A drop in the ocean: Sarah Carpenter

8 December 2016

‘Bedlam: the asylum and beyond’ interrogates the original ideal that the asylum represented – a place of refuge, sanctuary and care – and asks whether and how it could be reclaimed. This blog series intends to showcase as many different voices and perspectives from people with lived experience of mental ill health and explore their ideas of personal asylum

This post is from Sarah Carpenter, an artist who showed work in Bethlem Gallery’s ‘Reclaiming Asylum’ exhibition earlier this year.

 ‘Torn’ from my ‘Emerging’ series.
‘Torn’ from my ‘Emerging’ series.

Having suffered for many years with depression, anxiety and eating disorders, I have found refuge in my art and cannot begin to explain how much it means to me to be able to produce my work.

Having spent a long time with so many things on my mind, my recovery has cleared space in my mind and life for more creativity. I now use art to proactively utilise my energy and in turn keep up the momentum of my recovery. It allows “me time” to do something that I enjoy and am passionate about as a way of self-soothing.

Through therapy from my eating disorder I began to realise how little I recognised and dealt with my emotions. My artwork has allowed me to really engage instead. On a very basic level, producing my work gives me a positive outlet for my frustrations, emotions and problems. I’m able to escape as I “switch off” and focus on the process of making the work. This process allows time to pass and emotions to calm, meaning I can deal with things from a much calmer place.

A strong aspect of my problem is an innate need to challenge myself and do better. Making my work helps me realise the interpretive nature of art and keeping this in sight allows me to be more positive and reward myself again. My illness can make me feel the need to gain control. Producing my work allows me to channel this in a much more constructive and positive manner.

I feel lucky to be able to communicate through my work. In my experience, the arts are a great facilitator for opening up lines of communication.

 'Wallpaper' from my 'Emerging' series.
‘Wallpaper’ from my ‘Emerging’ series.

In the past, my artwork has not only facilitated non-verbal communication, it has given me the confidence to talk about my mental health. This all helped towards reducing stigma surrounding eating disorders which made asking for help initially so difficult for me.

I hope that through making my artwork, people who have similar experiences may take comfort in this kind of sharing, that it may help the battle to break down stigmas.

The work

Process to me is just as important as the final outcome. My piece, The Small Things (below), lets an audience in on my deeply personal daily practice of finding sanctuary through repetition.

I work predominantly as a graphic designer and digital photographer, therefore I wanted to share how a return to materials and hand craft can be used as a way to unwind and disconnect from our otherwise predominantly digital life. There is something very comforting about a return to traditional and simple roots. Using textile and fabric is a very satisfying practice for me as it adds another layer in the form of a multi-sensory and tactile experience.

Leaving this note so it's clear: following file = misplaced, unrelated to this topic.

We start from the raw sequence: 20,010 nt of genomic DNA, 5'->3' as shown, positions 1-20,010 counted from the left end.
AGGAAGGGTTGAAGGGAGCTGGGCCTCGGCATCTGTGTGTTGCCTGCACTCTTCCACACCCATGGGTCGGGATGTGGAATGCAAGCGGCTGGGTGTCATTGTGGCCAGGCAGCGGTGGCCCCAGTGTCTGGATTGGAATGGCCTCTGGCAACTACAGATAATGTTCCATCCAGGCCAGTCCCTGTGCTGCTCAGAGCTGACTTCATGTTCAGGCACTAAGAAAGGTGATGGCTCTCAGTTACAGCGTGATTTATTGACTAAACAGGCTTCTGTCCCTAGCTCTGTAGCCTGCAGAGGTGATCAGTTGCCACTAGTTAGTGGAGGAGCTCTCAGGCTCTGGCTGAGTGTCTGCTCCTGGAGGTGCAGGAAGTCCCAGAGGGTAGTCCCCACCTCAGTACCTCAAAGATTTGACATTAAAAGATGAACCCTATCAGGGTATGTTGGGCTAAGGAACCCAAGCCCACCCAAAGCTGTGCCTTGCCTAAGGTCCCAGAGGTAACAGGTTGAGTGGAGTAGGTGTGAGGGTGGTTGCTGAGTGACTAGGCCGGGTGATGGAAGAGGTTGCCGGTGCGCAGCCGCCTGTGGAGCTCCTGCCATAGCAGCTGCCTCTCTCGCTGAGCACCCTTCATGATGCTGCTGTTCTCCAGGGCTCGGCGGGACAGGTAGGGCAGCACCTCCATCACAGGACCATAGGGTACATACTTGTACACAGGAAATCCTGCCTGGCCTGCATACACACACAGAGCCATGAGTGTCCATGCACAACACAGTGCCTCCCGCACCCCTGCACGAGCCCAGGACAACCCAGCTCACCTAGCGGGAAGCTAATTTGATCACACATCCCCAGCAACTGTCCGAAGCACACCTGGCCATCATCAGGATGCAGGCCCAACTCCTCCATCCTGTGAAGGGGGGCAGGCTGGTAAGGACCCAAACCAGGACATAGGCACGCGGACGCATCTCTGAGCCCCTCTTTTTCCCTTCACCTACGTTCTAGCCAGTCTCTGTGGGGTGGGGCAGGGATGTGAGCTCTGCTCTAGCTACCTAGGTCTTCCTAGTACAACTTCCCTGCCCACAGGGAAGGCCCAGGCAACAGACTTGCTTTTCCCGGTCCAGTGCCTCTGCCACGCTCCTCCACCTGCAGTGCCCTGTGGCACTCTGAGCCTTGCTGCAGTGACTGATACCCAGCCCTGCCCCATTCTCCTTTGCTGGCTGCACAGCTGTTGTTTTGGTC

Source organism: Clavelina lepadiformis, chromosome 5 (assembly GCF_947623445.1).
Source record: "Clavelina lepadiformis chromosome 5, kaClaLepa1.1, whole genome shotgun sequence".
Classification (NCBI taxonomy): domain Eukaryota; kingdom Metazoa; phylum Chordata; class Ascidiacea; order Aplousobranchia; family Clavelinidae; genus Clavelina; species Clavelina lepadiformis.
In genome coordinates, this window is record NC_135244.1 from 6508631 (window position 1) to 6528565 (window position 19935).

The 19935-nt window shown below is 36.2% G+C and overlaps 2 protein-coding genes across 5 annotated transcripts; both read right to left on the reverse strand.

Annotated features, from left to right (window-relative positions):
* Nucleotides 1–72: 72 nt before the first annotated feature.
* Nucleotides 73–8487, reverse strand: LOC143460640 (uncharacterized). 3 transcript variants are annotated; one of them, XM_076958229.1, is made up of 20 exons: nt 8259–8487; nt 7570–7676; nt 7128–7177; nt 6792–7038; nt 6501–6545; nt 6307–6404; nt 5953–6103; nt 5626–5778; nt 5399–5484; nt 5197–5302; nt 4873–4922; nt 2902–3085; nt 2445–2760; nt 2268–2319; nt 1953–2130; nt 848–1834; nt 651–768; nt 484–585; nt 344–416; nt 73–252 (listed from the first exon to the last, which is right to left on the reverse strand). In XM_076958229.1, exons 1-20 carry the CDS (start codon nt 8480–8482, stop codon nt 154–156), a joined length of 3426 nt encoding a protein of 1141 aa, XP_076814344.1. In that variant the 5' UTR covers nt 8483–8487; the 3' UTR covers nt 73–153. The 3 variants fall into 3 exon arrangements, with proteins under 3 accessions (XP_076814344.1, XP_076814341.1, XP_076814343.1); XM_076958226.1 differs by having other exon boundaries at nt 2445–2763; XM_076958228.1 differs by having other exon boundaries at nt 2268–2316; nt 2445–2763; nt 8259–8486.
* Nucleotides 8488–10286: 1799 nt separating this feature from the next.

The mark making itself is a process that creates rhythm and movement, which is a comfort to me as my background is in dance. This repetition can also lead me into a more mindful state.

Sanctuary & asylum

I recognise sanctuary and asylum as states of mind, emotions and feelings, as opposed to a physical place. It is an attitude and it is a lifestyle. We can find it within ourselves, but only if given the space, time and tools to do so.

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From my ‘Antique Postcard’ series.

There is a lot of focus on the type of spaces that should be provided in order for people to find sanctuary and asylum, but I feel that the most important facilitation starts with society’s attitude towards the ideas of “asylum” and “sanctuary”. These words have negative connotations and, as a society, we actually seem to frown upon the notion of asylum. People who seek help and support are seen as weak; not resilient or strong.

Some of the strongest people that I have met have been the ones who fight internal battles, become in touch with their own emotions and try to become better people by reconnecting and challenging their own thoughts; the people who seek sanctuary.

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‘Global Connectivity’, mixed media.

Allowing yourself the time and space, finding sanctuary and changing your thoughts and behaviours is not easy. As a society, we need to facilitate this, rethink the lifestyles that we have created where we ignore our own needs, show no self-compassion, do not give importance to taking time for ourselves and finding sanctuary and where actively seeking asylum is so very difficult to do.

Sarah is an artist, photographer and designer with a strong interest in combining traditional craft with digital practices. Follow Sarah on Twitter and Instagram.

Bedlam: the asylum and beyond‘ is on until 15 January 2017.